What does a haunted house in California have to do with gun control? This question animates Pamela Haag’s newest book, The Gunning of America: Business and the Making of American Gun Culture, a history of the gun business in the late 19th century focused on the Winchester family. Haag shows this history as two interrelated stories, represented respectively in the lives of Oliver Winchester, the founder of Winchester Repeating Arms Company, and his daughter-in-law Sarah Winchester. Oliver’s story centers on the entrepreneurial challenge of first developing the mass manufacturing of guns, then the commercial market to fulfill the demand for the increased supply. Sarah’s story, as Haag explains, is “a ghost story about someone haunted by guns.” It sets Oliver’s story off-kilter, speaking to the moral weight on our society as a result of mass distribution of guns—“a counter-legend to the legend.”
Sarah’s tale of misfortune first attracted Haag to the history of the gun business. While researching the early-19th-century American concept of the right to privacy at Yale, she discovered Sarah’s legend. It went: after the deaths of her children and husband, Sarah was haunted and cursed by the ghosts of the people killed by the guns whose sales constituted her vast fortune. To house these ghosts, she built an enormous, rambling mansion in Santa Clara, California, where she lived hermetically until her death. Haag was hooked on the story’s implications. “[Sarah’s] is a missing voice on guns in a way,” Haag says. “She’s a voice of a sense of accountability, guilt, collective responsibility, and remorse.”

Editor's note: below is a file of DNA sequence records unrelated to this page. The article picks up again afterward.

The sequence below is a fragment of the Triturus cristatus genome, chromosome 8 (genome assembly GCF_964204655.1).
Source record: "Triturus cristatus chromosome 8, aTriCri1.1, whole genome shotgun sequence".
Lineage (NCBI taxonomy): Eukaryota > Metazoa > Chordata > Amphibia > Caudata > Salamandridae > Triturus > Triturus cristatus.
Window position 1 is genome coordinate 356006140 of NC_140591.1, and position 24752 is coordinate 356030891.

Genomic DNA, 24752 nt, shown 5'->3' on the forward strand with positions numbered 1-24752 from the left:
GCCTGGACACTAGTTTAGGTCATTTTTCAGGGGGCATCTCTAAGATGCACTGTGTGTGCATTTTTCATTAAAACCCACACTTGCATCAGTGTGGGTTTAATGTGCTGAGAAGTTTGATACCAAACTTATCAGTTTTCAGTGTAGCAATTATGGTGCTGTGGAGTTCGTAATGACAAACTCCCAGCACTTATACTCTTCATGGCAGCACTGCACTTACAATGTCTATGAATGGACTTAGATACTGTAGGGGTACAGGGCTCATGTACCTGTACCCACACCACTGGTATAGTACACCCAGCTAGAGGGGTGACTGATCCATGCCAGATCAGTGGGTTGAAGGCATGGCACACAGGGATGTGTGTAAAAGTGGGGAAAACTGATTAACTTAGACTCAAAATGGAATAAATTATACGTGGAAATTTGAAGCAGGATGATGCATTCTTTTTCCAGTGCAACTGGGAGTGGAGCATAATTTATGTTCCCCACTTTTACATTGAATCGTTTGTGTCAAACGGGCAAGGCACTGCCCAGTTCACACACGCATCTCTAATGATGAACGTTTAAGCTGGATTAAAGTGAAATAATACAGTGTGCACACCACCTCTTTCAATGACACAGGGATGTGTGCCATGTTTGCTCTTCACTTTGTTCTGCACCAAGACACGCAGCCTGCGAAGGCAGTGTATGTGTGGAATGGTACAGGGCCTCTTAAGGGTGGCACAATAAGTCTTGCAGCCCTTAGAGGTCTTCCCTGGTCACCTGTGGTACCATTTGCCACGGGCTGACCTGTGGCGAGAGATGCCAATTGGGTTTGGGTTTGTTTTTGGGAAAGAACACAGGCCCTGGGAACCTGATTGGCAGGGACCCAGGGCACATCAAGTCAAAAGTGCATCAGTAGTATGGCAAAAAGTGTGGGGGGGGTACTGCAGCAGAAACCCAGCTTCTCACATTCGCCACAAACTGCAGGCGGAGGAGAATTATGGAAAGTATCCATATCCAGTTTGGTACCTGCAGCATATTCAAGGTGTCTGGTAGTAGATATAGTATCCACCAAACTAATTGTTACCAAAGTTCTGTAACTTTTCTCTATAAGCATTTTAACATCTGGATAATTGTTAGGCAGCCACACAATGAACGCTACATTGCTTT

News of the mass shooting at the Sandy Hook Elementary School in 2012 prompted Haag to uncover the history of what, as she surmised, had tormented Sarah. She searched the archives of early gun industrialists like Oliver Winchester and Samuel Colt and found records that refuted the idea that there was always a high consumer demand for guns in the U.S. “The view from the ledger book is different,” Haag writes. “The creation, discovery, invention, and reinvention of gun markets—the visible hand of the gun industrialist at work—was a recurrent, bedrock project of the gun business.” This, along with some surprising finds about the first major consumers of American guns — spoiler: they are not Americans but governments and militias from Mexico to European countries to Cuba to Turkey—and a deep dive into early advertising of guns, constitutes a robust history on American gun culture.
But Haag insisted on putting Sarah’s story at the heart of her book. Though thin in parts—large gaps in Sarah’s personal correspondence presented a research challenge, which is most noticeable in Haag’s inability to prove her strong suspicion that Sarah was a spiritualist—this story resonates deeply with our contemporary debates on guns. “There’s been this disturbing gender division around gun politics and I think some of that even happens today,” explains Haag. “Women who have been victimized by gun violence and who have lost family members will speak out and then be subtly criticized for being too emotional to deal with the issue in all of its complexity.” With this in mind, Haag attempted to create one history out of what she views as the male story of gun commerce and the female story of gun conscience. “It is challenging because in reality, in the 19th century, the Winchester men and the Winchester women did live very much in separate worlds,” she says. “But they had the same fate and family.” Alexia Nader is a writer living in San Francisco and an editor at The Brooklyn Quarterly.